The big problem is this idea that a Clinton/Obama ticket would be “unstoppable”.  A shared ticket would not be unstoppable.  It would be a terrible mistake (August, emphasis mine):

Ezra’s post on why Jim Webb shouldn’t (and won’t) be a VP pick is a must-read for anyone who’s still suggesting that a “unity” ticket between Clinton and Obama should/will solve all our problems.

Both Clinton and Obama are very popular Senators with the potential to have very powerful careers in Congress. As vice-president to the other, they would both be completely and utterly useless politically and have no political future save the chance of being elected president in eight years. The same goes for any offer of a cabinet spot- usually, those are positions for people at the end of their career, not the beginning.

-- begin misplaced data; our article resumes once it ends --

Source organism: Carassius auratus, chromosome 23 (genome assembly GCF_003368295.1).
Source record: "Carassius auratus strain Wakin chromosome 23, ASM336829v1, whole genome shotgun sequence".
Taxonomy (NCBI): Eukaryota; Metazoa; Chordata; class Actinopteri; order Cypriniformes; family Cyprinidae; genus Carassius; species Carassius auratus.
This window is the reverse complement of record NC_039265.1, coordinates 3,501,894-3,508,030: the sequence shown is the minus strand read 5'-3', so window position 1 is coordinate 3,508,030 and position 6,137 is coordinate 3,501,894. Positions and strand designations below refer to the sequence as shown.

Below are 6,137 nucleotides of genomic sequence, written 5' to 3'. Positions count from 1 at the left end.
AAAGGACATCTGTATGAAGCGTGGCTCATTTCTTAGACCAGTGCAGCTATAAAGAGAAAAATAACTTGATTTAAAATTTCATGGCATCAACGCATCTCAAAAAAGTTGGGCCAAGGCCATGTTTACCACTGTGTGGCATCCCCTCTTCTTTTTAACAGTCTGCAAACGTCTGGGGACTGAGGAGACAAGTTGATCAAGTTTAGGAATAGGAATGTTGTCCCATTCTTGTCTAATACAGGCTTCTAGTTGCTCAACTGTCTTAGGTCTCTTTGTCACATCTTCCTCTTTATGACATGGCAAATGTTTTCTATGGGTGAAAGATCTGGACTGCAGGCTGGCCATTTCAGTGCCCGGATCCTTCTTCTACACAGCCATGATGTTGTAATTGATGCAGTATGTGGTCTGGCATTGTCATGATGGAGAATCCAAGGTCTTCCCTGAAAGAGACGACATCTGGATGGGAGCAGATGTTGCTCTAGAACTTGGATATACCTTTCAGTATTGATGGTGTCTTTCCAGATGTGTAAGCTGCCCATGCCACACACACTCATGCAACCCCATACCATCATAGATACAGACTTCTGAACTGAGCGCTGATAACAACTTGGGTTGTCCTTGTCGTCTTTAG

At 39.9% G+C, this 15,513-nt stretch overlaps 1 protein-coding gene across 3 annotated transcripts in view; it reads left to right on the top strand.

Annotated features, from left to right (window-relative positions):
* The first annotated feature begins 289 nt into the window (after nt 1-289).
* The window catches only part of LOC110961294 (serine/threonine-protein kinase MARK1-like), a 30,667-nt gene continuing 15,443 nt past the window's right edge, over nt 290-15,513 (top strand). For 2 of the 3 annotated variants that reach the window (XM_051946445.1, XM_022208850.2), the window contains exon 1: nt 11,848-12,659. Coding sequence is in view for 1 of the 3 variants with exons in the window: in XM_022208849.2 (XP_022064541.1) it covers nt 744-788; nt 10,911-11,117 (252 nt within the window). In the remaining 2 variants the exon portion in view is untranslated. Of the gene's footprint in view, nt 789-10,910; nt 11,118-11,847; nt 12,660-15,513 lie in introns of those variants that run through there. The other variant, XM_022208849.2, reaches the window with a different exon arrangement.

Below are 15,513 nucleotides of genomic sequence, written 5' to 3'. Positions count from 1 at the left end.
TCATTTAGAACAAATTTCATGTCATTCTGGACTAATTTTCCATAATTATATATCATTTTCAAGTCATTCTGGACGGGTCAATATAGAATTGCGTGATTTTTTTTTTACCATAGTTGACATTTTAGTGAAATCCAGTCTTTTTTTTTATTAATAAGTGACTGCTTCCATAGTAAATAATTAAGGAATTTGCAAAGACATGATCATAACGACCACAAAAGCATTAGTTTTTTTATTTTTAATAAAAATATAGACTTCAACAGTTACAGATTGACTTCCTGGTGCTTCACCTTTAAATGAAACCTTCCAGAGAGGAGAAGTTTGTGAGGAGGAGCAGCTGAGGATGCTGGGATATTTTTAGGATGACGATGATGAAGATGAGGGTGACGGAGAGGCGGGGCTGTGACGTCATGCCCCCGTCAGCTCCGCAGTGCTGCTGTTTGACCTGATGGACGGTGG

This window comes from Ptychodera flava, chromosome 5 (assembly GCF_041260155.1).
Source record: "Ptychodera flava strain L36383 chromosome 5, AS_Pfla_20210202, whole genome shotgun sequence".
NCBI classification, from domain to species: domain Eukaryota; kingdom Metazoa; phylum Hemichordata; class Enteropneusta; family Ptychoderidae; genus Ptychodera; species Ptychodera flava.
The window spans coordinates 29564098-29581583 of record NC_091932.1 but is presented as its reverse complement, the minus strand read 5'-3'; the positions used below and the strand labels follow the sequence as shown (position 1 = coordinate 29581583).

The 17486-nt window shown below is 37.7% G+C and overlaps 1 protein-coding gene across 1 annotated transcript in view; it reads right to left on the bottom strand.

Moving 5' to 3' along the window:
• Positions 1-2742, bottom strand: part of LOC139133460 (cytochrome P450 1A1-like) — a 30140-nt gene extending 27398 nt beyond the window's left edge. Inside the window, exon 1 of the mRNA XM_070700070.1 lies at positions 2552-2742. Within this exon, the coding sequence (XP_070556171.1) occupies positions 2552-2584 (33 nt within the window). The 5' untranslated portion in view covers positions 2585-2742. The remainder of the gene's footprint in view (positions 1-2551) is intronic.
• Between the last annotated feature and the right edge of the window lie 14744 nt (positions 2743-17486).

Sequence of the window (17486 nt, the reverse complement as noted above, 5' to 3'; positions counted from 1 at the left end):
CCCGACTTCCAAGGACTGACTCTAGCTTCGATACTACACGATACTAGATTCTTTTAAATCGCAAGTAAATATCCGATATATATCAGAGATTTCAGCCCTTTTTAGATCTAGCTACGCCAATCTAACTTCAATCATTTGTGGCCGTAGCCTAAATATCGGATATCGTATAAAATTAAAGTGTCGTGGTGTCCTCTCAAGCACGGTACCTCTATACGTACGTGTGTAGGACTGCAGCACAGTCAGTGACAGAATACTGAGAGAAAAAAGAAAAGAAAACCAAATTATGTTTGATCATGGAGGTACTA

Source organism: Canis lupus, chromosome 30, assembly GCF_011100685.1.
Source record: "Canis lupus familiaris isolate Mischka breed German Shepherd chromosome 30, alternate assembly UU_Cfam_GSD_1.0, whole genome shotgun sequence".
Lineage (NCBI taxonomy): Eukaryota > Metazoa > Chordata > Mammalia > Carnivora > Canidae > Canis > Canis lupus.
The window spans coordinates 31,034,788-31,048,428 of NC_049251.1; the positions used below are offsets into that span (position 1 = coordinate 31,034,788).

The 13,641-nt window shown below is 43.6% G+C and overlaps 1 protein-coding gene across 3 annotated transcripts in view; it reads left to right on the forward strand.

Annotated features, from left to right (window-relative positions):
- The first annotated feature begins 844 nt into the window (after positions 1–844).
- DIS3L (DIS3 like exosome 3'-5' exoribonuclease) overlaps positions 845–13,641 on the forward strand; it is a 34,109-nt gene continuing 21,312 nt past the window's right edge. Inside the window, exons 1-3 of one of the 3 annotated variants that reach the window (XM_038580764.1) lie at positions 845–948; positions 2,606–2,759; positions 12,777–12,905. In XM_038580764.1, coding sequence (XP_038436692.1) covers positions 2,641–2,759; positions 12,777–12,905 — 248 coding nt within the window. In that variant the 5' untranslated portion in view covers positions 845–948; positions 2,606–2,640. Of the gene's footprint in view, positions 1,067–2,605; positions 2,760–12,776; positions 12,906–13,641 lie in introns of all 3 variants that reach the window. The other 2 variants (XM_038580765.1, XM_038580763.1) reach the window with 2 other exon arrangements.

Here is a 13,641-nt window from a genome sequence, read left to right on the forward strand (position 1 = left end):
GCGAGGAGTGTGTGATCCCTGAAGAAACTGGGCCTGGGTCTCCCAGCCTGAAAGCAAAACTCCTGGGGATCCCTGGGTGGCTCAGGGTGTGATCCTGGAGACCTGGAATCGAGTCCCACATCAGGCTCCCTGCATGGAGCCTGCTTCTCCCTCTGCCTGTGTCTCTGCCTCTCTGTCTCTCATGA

Basically, everything Ezra says about Webb applies to Obama, and applies to Hillary with only a slight change. If Obama loses the primaries, there’s no reason for him to give up a chance to wait and be the presumptive candidate in four or eight years. If Hillary loses them, there’s no reason for her to not hold tight in the Senate and work to eventually replace Harry Reid as Majority Leader.

Once again: whoever you’re rooting for to be the candidate, go right ahead. Just give up the idea there’s going to be a Clinton/Obama or Obama/Clinton ticket. Neither of them is stupid enough to give up their future to get the other elected.

Neither of them.  So August’s words here ring especially true (emphasis mine):